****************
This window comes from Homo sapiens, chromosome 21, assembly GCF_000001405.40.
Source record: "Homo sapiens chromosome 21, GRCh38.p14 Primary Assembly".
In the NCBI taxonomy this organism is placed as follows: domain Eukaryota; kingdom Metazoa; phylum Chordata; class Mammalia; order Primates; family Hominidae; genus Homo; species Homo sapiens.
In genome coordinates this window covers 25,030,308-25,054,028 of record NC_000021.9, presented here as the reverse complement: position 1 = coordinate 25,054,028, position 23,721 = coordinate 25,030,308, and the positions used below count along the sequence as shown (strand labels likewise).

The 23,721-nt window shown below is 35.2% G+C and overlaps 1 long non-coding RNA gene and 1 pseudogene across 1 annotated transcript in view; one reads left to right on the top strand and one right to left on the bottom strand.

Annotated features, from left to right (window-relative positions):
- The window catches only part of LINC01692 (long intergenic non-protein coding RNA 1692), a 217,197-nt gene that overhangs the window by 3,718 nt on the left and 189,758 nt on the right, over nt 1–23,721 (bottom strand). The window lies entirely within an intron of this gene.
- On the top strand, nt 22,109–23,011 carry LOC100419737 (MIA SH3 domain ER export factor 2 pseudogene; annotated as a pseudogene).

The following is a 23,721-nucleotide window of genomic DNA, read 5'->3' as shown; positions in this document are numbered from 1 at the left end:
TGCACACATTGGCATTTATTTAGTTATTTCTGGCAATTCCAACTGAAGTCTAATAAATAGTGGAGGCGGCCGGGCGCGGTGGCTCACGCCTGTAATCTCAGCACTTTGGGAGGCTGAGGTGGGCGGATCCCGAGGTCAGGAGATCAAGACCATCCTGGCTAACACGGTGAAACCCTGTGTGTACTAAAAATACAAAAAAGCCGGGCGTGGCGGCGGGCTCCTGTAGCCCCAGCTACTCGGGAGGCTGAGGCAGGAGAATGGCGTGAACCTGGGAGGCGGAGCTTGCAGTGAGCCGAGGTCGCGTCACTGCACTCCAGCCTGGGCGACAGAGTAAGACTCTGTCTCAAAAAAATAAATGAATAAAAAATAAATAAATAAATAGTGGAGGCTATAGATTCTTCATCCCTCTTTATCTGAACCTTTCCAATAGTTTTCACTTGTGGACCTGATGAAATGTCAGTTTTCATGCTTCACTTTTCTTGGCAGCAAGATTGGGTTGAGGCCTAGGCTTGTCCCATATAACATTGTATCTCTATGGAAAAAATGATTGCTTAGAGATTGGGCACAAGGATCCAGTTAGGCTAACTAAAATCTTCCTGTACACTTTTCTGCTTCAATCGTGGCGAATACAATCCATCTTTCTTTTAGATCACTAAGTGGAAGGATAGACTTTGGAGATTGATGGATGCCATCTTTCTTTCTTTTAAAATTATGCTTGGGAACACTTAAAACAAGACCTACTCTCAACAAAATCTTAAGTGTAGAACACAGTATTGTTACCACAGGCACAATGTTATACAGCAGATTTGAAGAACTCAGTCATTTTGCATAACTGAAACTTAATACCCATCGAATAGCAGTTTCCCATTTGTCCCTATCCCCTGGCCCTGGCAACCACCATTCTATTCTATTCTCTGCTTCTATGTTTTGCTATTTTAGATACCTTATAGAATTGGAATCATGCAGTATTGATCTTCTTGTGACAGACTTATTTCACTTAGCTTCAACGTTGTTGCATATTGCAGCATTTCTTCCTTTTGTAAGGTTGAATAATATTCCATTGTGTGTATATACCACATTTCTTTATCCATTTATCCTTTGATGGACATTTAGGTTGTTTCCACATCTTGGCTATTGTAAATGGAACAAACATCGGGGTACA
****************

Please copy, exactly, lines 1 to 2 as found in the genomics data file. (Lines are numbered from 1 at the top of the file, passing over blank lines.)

This window comes from Homo sapiens, chromosome 21, assembly GCF_000001405.40.
Source record: "Homo sapiens chromosome 21, GRCh38.p14 Primary Assembly".